Friday, October 31, 2008
This toon is from Karlwimer at toonpool.com. In his words, "There's a solution for the US (and global) banking crisis, but it's pretty clear no one's figured it out yet. " In Muscatine, 30-year mortgages are rising to just over 7% even after the FED cut its Fed Funds Rate.
Thursday, October 30, 2008
Wednesday, October 29, 2008
The St. Louis Fed has a nice article in the Regional Economist here. Finally, how much confidence do you put into anecdotal data?
Tuesday, October 28, 2008
Monday, October 27, 2008
Sunday, October 26, 2008
Saturday, October 25, 2008
Thursday, October 23, 2008
Tuesday, October 21, 2008
A new monetary policy tool is the FED is now paying interest on reserves. Doesn't encourage banks to hold excess reserves?
Investment in Iowa for new capital goods is down according to Aaron Putze, Executive Director of the Coalition to Support Iowa's Farmers. Why might a business choose to invest? When the return is greater than the interest rate. Low interest rates create more profitable investments yet Iowans aren't investing in new agricultural capital. This must mean that farmers are pessimistic about future returns. The farmers I know are shrewd.
Monday, October 20, 2008
This graph is intended to show that US citizens are spending more than they make and that Americans over consume. But is that the whole picture? Say that Juan goes to the bank to save his disposable income and finds that interest rates on a passbook is .058. It's hardly worth it for him to save that money especially when inflation is 5.6%. If Juan saves h is money he actually is worse off so he spends it. If he saved his money, he would have less buying power in the future than he would have right now. Americans are just behaving rationally. (Click to enlarge. Graph is from the New York Fed.)
Sunday, October 19, 2008
The Fed Funds rate stands at 1.5% yet people are holding on to their money and not spending. The Grinch will steal Christmas as consumers and business have lost confidence in the FED's ability to movie the LM curve to generate investment in new homes, capital, or inventory.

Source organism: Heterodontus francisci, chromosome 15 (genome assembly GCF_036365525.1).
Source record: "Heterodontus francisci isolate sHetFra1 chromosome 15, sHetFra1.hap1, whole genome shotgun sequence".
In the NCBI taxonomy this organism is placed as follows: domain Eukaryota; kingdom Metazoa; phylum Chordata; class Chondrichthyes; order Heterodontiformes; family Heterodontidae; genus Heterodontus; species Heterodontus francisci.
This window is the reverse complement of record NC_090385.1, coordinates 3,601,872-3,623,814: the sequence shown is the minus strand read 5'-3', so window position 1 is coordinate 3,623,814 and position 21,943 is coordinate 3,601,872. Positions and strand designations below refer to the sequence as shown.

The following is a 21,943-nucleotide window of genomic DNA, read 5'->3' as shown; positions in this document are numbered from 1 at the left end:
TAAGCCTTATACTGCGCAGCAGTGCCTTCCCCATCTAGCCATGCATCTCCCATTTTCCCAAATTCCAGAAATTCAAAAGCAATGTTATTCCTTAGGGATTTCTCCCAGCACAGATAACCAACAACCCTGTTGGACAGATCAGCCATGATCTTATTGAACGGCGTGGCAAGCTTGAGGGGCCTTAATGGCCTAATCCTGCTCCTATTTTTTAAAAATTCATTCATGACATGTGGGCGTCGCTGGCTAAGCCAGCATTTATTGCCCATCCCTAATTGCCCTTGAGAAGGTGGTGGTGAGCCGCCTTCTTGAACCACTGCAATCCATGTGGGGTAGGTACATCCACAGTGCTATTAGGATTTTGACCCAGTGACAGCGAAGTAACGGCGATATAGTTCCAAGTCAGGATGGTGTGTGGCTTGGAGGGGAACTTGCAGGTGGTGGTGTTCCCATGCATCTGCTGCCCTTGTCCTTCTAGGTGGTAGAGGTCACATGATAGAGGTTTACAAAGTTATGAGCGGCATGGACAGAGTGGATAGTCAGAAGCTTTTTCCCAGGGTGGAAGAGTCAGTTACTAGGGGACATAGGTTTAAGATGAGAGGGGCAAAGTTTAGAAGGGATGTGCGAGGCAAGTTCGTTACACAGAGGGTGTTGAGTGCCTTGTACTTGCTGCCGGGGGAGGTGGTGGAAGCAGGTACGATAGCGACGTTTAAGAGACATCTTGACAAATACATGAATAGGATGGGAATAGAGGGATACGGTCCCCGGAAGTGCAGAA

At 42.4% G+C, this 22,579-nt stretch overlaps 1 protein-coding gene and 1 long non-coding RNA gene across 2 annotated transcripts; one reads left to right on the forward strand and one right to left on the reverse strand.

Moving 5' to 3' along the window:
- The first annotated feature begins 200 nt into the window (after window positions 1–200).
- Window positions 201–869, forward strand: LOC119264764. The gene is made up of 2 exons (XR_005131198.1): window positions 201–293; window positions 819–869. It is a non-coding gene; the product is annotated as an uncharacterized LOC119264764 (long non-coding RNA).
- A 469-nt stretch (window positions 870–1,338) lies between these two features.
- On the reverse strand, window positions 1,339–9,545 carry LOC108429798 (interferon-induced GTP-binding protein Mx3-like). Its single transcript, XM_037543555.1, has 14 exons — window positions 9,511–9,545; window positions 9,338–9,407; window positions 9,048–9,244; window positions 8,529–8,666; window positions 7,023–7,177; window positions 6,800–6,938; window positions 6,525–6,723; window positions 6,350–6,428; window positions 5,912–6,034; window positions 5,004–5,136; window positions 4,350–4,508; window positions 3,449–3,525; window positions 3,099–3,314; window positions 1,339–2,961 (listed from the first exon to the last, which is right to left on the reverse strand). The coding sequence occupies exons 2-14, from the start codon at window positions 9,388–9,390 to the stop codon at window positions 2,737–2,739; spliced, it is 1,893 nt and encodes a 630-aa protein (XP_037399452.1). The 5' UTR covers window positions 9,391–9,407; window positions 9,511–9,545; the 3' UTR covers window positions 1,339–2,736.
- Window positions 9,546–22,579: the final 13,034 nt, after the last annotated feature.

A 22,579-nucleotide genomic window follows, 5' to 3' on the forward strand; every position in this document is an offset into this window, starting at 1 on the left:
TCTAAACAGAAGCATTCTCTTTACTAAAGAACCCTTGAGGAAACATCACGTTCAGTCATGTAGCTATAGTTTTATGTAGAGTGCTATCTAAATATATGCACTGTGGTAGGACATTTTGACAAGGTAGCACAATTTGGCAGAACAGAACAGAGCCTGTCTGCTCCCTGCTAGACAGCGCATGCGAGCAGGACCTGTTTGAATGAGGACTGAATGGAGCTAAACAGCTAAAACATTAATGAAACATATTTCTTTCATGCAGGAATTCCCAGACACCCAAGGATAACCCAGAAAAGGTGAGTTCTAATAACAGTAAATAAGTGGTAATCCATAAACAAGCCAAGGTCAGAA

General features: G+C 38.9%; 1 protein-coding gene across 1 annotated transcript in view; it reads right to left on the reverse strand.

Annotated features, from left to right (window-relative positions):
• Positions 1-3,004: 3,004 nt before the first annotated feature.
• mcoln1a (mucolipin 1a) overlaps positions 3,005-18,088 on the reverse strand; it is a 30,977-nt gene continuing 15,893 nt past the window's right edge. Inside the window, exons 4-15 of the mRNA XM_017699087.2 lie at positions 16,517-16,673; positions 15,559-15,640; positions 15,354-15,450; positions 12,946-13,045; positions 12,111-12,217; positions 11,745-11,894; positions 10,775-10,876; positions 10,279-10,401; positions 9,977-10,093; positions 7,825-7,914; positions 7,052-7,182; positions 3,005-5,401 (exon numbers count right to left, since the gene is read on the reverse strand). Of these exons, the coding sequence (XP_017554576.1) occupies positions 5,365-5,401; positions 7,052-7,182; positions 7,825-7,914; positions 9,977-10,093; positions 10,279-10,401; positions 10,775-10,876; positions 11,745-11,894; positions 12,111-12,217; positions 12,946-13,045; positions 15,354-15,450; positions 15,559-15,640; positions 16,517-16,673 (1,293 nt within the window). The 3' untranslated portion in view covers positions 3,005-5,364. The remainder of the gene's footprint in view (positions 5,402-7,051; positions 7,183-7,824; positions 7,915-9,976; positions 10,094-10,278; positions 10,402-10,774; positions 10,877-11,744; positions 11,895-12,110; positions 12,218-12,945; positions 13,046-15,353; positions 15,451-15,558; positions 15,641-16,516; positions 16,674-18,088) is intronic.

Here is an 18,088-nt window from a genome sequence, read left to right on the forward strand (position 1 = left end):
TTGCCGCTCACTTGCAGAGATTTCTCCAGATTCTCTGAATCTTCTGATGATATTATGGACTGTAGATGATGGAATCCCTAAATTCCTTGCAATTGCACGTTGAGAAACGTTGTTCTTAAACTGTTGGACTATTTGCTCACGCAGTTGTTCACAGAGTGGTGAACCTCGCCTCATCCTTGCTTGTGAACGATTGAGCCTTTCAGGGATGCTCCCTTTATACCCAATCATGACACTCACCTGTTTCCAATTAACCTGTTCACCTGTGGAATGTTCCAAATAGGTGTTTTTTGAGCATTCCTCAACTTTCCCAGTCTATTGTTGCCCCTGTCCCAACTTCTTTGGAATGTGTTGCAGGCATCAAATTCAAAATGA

Saturday, October 18, 2008
The stock market is down as the bears have chased the bulls off the street. The Motley Fool had an interesting question in their investment workbook that I never could answer. The question was, "How do you value a company?" Do you value a company on technicals or fundamentals? Now I am left wondering if any asset has a value other than my confidence in its intrinsic value.
Richard is the author of "Why Popcorn Costs So Much At The Theater" and popular YouTube contributor. My take is that Dr. McKenzie supports a free-market solution and that government intervention will be worse than the crisis. This is what I call the Clockwork Orange Effect. In Stanley Kubrick's movie, the cure had worse consequences than the crime. Dr. McKenzie presents clearly both sides of the argument for government intervention and let's you decide what you think is right. His commentary is poignant.
Friday, October 17, 2008
On October 16, 2008, the spread was 4.07%, according to Bloomberg.com. The spread has grown from 1.21% on September 11, 2008, to 4.07% yesterday indicating a higher perceived risk. Is it a stretch to say that banks would rather hold on to excess reserves than fund investment? I think the TED Spread is growing evidence that monetary policy is ineffective as the economy is trapped in liquidity. The October 16, 2008, Investors Business Daily reported interest on 30-day T-bills at .058--almost zero. The real rate of return on these bills are negative as inflation, as published in the Economist, was 5.6%. Why would anyone including the government, want to loan money and be repaid with cheaper dollars?
It will be hard to get the economy going again with monetary policy as I believe the US is in a liquidity trap. Time will tell. Meanwhile, the economy will self-correct.
Wednesday, October 15, 2008
This cartoon used with permission from Quel at toonpool.com, shows how the banks were able to take money and and have the government bail them out. The banks who made bad loans were able to profit twice as a result. They are sticking their tongue at us.
Tuesday, October 14, 2008
Monday, October 13, 2008
Sunday, October 12, 2008
Saturday, October 11, 2008
Friday, October 10, 2008
To induce banks to increase their loans, the FED recently increased the money supply. This effectively lowered the nominal interest rate and encouraged the interbank loans known as the FED Funds Rate. Increasing the money supply will proportionally increase prices. The average consumer will find prices raising faster than wages. I love this cartoon, but typically, food in income inelastic meaning that income increases as a percentage greater than the demand. Food should remain affordable. This toon courtesy of the great Rodrigo at toonpool.com.
Thursday, October 09, 2008